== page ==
My swim suit has reappeared! It was in the lost and found at the mall I venture through on my way home from the bus stop. It was still wet. That definitely deserves a laugh and a big thumbs up!
I've been getting a lot of questions lately about the American debt. I can't exactly answer them as I have been watching in horror from afar like everyone else around the world, but I think this Daily Show segment from a while back about sums it up:
JUST KIDDING! I think Paul Krugman of the NY Times would disagree with this. And when I surreptitiously borrowed The Australian from my sleeping seatmate on the plane to Melbourne this morning, I found our looming crisis had garnered a huge, color picture of a concerned-looking John Boehner on the front page. I'll be watching closely to see how things unfold in the next few days.
Another interesting article I read described the fear many Egyptians have that their struggle has been forgotten. I remember having this very discussion with my fellow students in our Social Change class earlier this year. While we were inspired by the uprising that toppled Mubarak, my classmates and I were most interested in what would happen when the citizen pressure and media attention died down, once the difficult work of restructuring the country began. I know I have been remiss in keeping up with Egpyt's journey, so today was a good reminder. One article in the paper discussed the limits of social media in the actual decision-making and negotiations that occur when redeveloping a social structure. "Revolutions need leaders and none has emerged from the millions now joining the debate... dissent fomented in bedrooms can mobilize the people but has yet to produce the personalities to lead them."
This limitation is interesting to note as I continue to consider the role of government and political leaders in facilitating things like natural resource policy and management. I'm trying to reconcile the balance between collective involvement and individual leadership. One tension I've felt in my work is that creating fair systems for the ever-expanding "collective" often requires oversight and framework setting at a scale so far removed from local people that it can be difficult for higher level leaders to stay grounded. Although Australia has been trending toward centralization in some areas (education, resource planning, etc.), they seem to be going in this direction with some lingering misgivings. Namely, which issues should the federal government really be given ultimate authority over and which can they simply facilitate by supporting the actions of state and local governments as in the past? Subsidiarity is a helpful new vocab word I learned this week to help me think things through. While in the states this is a concept I hear most often touted by conservatives, I don't think the concept is partisan at its root. Like subsidiarity suggests, however, it's an and rather than either/or question of how to split up jurisdiction among different levels of government. Figuring out appropriate levels of involvement is the trick, but even states understand that they do not exist in a vacuum, that the things going on within Queensland borders have an effect physically, economically, and socially on the entire nation.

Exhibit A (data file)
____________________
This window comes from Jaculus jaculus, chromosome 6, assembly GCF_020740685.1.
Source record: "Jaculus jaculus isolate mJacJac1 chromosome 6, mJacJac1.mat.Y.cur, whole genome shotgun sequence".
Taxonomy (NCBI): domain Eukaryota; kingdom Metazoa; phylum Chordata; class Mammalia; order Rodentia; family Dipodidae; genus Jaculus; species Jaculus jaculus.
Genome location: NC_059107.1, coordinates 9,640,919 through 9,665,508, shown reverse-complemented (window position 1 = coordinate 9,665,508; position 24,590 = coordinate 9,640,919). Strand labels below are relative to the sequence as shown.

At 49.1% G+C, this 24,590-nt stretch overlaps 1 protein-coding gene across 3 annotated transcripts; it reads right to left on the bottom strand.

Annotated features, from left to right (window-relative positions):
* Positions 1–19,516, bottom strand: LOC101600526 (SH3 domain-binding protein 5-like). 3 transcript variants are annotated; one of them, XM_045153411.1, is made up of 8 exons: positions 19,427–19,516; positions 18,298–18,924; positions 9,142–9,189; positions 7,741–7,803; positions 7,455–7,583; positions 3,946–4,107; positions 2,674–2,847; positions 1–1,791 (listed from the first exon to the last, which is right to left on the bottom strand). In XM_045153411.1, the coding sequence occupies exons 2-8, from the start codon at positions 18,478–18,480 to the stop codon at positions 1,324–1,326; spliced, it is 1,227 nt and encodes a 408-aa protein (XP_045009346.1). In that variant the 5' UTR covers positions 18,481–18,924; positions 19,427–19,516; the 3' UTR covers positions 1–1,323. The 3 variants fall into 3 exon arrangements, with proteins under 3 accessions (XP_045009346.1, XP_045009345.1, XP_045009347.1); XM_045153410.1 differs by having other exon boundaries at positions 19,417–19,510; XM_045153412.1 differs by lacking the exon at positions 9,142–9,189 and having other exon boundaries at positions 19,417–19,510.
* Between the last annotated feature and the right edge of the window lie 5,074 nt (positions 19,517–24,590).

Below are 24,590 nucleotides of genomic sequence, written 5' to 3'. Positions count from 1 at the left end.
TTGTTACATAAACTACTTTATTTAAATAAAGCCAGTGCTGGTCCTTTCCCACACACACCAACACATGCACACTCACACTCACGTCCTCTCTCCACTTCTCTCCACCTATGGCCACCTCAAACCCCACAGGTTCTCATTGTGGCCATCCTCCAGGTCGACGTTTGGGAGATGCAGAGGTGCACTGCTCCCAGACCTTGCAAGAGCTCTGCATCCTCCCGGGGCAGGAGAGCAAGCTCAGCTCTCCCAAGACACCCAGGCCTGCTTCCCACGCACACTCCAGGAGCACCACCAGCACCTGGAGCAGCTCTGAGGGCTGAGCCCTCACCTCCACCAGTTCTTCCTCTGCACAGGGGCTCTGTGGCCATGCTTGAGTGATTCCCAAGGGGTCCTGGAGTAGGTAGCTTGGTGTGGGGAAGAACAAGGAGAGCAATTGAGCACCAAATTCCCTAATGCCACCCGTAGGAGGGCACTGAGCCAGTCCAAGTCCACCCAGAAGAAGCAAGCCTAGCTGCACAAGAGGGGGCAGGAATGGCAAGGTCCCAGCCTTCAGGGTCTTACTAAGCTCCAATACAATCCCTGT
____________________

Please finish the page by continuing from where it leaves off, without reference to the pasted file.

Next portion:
In my quest for more information on participatory resource management, I have come across some interesting models that seem to be working. Most of them are in Europe. There was HarmoniCOP, an EU initiative that created a best practice manual for collaborative water planning. I've been learning about the incredible Elinor Ostrum-- nobel laureate, theorist, professor, and activist--and her work in social ecology and NRM. I'll be sitting down with two of my new workmates next week to hear about their experiences in collaborative bush fire management and Scottish rural development. It's an exciting world!! I just wish more had come up when I googled "collaborative natural resource management USA." Or that anything had come up when I googled "collaborative natural resource management Arkansas."